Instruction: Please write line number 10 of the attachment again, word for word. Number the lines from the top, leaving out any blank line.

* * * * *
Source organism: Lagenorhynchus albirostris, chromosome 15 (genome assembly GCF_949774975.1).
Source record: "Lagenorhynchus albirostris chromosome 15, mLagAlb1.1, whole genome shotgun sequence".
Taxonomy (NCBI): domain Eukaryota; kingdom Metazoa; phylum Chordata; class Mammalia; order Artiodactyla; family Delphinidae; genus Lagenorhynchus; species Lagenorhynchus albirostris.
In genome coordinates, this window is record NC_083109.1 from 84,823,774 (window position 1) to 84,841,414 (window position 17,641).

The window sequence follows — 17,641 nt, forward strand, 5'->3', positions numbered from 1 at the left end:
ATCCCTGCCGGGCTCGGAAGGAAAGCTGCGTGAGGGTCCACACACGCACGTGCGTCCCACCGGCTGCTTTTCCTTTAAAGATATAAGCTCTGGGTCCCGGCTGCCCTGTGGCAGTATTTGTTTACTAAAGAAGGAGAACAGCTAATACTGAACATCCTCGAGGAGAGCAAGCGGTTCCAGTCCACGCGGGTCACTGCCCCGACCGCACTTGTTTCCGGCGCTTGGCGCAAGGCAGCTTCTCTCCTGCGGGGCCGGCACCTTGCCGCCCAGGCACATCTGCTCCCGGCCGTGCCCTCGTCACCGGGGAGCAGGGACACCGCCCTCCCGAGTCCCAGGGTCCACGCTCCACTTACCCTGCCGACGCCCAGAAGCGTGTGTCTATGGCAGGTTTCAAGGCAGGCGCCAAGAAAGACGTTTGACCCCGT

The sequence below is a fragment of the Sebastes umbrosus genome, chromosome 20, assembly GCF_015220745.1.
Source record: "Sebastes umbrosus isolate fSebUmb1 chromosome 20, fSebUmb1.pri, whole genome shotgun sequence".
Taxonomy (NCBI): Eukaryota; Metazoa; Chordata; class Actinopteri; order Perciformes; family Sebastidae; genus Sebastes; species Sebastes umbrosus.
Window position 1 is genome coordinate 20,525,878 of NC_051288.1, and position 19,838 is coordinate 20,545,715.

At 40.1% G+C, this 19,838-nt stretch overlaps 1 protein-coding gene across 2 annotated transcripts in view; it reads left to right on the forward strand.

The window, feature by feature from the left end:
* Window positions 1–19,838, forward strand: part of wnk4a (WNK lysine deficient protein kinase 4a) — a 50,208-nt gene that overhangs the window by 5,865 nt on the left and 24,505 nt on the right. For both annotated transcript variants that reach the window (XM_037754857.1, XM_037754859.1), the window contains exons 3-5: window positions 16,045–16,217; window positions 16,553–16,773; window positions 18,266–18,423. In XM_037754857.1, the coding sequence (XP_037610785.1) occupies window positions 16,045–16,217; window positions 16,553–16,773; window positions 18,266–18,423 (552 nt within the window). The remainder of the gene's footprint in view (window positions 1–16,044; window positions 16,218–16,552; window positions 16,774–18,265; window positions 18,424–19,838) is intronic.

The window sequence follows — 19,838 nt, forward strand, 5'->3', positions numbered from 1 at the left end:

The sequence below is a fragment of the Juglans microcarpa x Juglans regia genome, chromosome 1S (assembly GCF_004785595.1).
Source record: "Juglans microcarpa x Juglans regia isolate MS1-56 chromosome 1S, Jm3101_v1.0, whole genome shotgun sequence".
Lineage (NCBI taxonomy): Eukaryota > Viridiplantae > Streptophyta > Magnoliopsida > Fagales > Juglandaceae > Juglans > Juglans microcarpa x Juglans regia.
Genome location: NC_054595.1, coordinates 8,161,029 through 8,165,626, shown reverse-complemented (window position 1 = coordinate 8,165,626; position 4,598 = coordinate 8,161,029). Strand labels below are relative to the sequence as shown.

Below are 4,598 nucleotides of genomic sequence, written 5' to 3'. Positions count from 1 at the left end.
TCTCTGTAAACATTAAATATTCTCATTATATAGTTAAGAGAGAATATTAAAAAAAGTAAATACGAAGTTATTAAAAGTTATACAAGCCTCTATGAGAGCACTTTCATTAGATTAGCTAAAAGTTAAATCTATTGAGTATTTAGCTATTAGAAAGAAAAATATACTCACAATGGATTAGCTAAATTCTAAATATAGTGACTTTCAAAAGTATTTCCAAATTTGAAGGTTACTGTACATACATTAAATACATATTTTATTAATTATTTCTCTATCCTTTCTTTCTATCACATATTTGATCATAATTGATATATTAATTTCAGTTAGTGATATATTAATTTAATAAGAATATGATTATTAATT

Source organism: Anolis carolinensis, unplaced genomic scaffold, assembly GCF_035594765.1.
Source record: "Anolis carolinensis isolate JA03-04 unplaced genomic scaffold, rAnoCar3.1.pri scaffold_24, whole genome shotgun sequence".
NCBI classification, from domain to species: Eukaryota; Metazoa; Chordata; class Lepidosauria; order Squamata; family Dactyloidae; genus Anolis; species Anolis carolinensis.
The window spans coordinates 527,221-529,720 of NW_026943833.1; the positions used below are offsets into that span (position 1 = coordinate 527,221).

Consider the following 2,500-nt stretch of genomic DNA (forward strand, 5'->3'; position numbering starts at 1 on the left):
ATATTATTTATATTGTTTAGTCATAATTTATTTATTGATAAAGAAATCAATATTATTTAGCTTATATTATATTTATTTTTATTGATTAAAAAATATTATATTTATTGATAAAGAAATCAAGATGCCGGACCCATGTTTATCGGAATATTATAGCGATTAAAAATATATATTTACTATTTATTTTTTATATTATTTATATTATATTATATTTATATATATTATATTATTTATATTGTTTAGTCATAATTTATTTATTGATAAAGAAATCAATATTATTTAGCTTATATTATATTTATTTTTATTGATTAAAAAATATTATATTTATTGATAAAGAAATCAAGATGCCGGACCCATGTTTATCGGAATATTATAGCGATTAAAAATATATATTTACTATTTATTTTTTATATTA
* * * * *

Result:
Window position 1 is genome coordinate 20,525,878 of NC_051288.1, and position 19,838 is coordinate 20,545,715.